Sunday, June 26, 2011

Globular Cluster Photo Series (Part 1): M4

Today I thought I'd start off a little series of some of the objects I've been spending my time imaging up on Mauna Kea while volunteering. I've imaged a lot of things, mostly on a "let's see what's out tonight, pick something that sounds interesting, and image it" basis, but last fall I had an idea to try and photograph as many of the Milky Way's globular clusters as I could. Having cracked the secret to getting pictures from my data, I start off by presenting to you an image of the globular cluster Messier 4, in Scorpius.

M4 in Scorpius. Click for larger view.
It looks like there's another small cluster (possibly of the open variety) in the bottom right of the frame, but I don't know what it's called.

Messier 4 is a very rich globular cluster, and was the first globular cluster in which individual stars were resolved. It also happens to one of the closest globular clusters to Earth, at a mere 7,200 light years. Because it's so close, it appears fairly large on the sky: depending on where you want to draw the cutoff point, it appears nearly the same size as the full moon does, 36.0 arcminutes across (the moon varies between 29.3 to 34.1 arcminutes depending on its position in orbit). For ease of comparison, I've decided not to crop the images from the size they come out of the camera so you can easily see the difference in apparent sizes between objects. (This might come back to bite me when I'm looking at really small clusters, especially since M4 is one of the larger ones on the sky, but we'll see how it goes.) Keep in mind that apparent size differences are not absolute size differences, which is why I will post the actual size when possible; M4 is about 35 70 light years across. (35 light years is its radius.)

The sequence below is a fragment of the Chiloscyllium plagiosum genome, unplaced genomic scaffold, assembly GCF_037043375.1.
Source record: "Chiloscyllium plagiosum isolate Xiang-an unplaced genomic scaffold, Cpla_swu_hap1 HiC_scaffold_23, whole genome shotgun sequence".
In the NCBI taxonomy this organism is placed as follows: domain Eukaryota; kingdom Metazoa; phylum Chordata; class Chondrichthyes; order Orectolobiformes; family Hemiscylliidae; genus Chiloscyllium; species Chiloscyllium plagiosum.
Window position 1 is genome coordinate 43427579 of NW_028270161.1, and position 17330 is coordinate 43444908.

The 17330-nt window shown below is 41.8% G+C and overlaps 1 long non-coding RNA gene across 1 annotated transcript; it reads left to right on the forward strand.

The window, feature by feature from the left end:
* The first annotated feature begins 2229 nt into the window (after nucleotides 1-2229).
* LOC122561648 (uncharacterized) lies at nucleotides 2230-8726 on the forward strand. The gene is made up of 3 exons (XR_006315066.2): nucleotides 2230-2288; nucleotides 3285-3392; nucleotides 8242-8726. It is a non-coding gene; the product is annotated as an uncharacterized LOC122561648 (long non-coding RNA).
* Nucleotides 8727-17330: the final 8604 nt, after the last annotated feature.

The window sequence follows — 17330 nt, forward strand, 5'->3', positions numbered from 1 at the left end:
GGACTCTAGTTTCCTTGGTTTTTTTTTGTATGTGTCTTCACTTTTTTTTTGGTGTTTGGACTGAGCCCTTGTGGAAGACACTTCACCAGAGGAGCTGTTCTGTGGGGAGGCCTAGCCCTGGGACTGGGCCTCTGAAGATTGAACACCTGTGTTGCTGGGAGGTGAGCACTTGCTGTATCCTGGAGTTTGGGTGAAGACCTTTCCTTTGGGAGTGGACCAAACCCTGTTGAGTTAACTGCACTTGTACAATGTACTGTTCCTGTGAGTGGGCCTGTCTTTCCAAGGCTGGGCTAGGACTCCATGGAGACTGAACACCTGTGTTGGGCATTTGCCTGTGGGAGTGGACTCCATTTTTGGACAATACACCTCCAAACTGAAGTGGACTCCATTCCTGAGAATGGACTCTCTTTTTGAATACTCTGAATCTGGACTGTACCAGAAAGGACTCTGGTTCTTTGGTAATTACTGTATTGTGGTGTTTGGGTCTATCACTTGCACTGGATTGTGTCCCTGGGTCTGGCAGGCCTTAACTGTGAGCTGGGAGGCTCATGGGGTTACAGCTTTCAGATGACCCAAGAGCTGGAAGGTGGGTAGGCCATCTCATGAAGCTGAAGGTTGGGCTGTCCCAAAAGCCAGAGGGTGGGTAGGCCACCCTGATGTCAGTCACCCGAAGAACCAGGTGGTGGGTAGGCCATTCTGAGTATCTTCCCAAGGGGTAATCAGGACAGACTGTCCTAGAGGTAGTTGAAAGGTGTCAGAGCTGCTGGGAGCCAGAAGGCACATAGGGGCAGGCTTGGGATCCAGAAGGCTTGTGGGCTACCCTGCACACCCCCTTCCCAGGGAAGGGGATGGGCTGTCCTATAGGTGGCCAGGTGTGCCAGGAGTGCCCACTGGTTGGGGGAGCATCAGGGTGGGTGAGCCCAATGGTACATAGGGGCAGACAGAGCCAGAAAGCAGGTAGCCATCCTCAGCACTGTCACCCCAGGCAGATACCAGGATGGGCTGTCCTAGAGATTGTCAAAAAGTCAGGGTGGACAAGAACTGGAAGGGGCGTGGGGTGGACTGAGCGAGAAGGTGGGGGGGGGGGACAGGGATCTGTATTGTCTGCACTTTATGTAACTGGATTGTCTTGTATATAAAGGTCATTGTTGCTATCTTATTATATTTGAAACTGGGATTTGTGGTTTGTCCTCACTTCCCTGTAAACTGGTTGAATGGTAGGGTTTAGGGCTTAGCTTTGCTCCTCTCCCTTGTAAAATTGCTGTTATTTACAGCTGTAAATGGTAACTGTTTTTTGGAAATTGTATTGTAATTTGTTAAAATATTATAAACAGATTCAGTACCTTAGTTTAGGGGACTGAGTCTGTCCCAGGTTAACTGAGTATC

Finally, M4 has the distinction of being the first globular cluster in which a millisecond pulsar was discovered.

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